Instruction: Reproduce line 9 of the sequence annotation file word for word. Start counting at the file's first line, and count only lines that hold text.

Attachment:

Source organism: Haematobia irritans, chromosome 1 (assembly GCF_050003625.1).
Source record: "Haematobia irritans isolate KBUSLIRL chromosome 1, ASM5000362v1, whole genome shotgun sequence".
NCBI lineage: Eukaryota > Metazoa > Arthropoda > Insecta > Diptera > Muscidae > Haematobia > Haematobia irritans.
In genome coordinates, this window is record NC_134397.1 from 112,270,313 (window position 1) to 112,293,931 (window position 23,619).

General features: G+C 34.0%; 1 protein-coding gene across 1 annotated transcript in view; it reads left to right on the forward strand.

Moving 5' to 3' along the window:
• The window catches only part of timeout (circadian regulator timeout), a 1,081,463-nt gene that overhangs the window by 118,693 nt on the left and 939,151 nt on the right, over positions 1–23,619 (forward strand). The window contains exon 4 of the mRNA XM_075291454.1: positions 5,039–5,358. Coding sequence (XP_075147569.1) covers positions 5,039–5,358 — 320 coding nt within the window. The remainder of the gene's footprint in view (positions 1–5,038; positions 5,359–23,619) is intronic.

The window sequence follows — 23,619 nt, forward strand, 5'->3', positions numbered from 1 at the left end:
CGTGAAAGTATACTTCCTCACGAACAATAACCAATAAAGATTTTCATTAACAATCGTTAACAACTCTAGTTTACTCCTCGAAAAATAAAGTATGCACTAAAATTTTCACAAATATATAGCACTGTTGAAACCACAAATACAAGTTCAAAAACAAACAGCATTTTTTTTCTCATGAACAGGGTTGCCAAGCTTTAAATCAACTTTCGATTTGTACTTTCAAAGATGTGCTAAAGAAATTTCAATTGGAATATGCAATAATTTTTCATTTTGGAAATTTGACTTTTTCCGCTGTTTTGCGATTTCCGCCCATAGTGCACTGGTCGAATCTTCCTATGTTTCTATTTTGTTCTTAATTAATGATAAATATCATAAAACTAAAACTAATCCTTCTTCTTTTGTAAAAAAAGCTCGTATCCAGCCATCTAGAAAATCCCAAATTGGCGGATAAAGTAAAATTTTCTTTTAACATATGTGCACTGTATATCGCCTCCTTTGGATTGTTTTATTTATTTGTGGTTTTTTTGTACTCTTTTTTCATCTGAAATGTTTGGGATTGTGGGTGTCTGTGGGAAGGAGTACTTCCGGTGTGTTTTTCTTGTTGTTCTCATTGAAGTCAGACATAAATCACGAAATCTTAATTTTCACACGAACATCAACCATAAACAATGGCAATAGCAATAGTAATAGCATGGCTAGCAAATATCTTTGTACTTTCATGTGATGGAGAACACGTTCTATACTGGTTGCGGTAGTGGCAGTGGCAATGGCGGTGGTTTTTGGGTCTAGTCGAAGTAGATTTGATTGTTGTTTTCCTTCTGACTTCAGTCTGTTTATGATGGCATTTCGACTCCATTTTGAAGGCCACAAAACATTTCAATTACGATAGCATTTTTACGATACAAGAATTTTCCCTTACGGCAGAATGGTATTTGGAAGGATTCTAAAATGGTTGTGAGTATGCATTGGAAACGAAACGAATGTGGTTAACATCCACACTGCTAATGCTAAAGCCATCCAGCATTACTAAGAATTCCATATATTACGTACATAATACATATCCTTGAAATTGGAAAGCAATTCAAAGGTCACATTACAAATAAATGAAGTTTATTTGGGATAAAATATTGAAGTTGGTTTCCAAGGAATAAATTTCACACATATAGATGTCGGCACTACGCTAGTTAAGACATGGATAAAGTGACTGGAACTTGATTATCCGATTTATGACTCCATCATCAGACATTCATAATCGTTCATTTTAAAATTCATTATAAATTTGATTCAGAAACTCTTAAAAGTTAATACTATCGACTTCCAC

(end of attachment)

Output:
CGTGAAAGTATACTTCCTCACGAACAATAACCAATAAAGATTTTCATTAACAATCGTTAACAACTCTAGTTTACTCCTCGAAAAATAAAGTATGCACTAAAATTTTCACAAATATATAGCACTGTTGAAACCACAAATACAAGTTCAAAAACAAACAGCATTTTTTTTCTCATGAACAGGGTTGCCAAGCTTTAAATCAACTTTCGATTTGTACTTTCAAAGATGTGCTAAAGAAATTTCAATTGGAATATGCAATAATTTTTCATTTTGGAAATTTGACTTTTTCCGCTGTTTTGCGATTTCCGCCCATAGTGCACTGGTCGAATCTTCCTATGTTTCTATTTTGTTCTTAATTAATGATAAATATCATAAAACTAAAACTAATCCTTCTTCTTTTGTAAAAAAAGCTCGTATCCAGCCATCTAGAAAATCCCAAATTGGCGGATAAAGTAAAATTTTCTTTTAACATATGTGCACTGTATATCGCCTCCTTTGGATTGTTTTATTTATTTGTGGTTTTTTTGTACTCTTTTTTCATCTGAAATGTTTGGGATTGTGGGTGTCTGTGGGAAGGAGTACTTCCGGTGTGTTTTTCTTGTTGTTCTCATTGAAGTCAGACATAAATCACGAAATCTTAATTTTCACACGAACATCAACCATAAACAATGGCAATAGCAATAGTAATAGCATGGCTAGCAAATATCTTTGTACTTTCATGTGATGGAGAACACGTTCTATACTGGTTGCGGTAGTGGCAGTGGCAATGGCGGTGGTTTTTGGGTCTAGTCGAAGTAGATTTGATTGTTGTTTTCCTTCTGACTTCAGTCTGTTTATGATGGCATTTCGACTCCATTTTGAAGGCCACAAAACATTTCAATTACGATAGCATTTTTACGATACAAGAATTTTCCCTTACGGCAGAATGGTATTTGGAAGGATTCTAAAATGGTTGTGAGTATGCATTGGAAACGAAACGAATGTGGTTAACATCCACACTGCTAATGCTAAAGCCATCCAGCATTACTAAGAATTCCATATATTACGTACATAATACATATCCTTGAAATTGGAAAGCAATTCAAAGGTCACATTACAAATAAATGAAGTTTATTTGGGATAAAATATTGAAGTTGGTTTCCAAGGAATAAATTTCACACATATAGATGTCGGCACTACGCTAGTTAAGACATGGATAAAGTGACTGGAACTTGATTATCCGATTTATGACTCCATCATCAGACATTCATAATCGTTCATTTTAAAATTCATTATAAATTTGATTCAGAAACTCTTAAAAGTTAATACTATCGACTTCCAC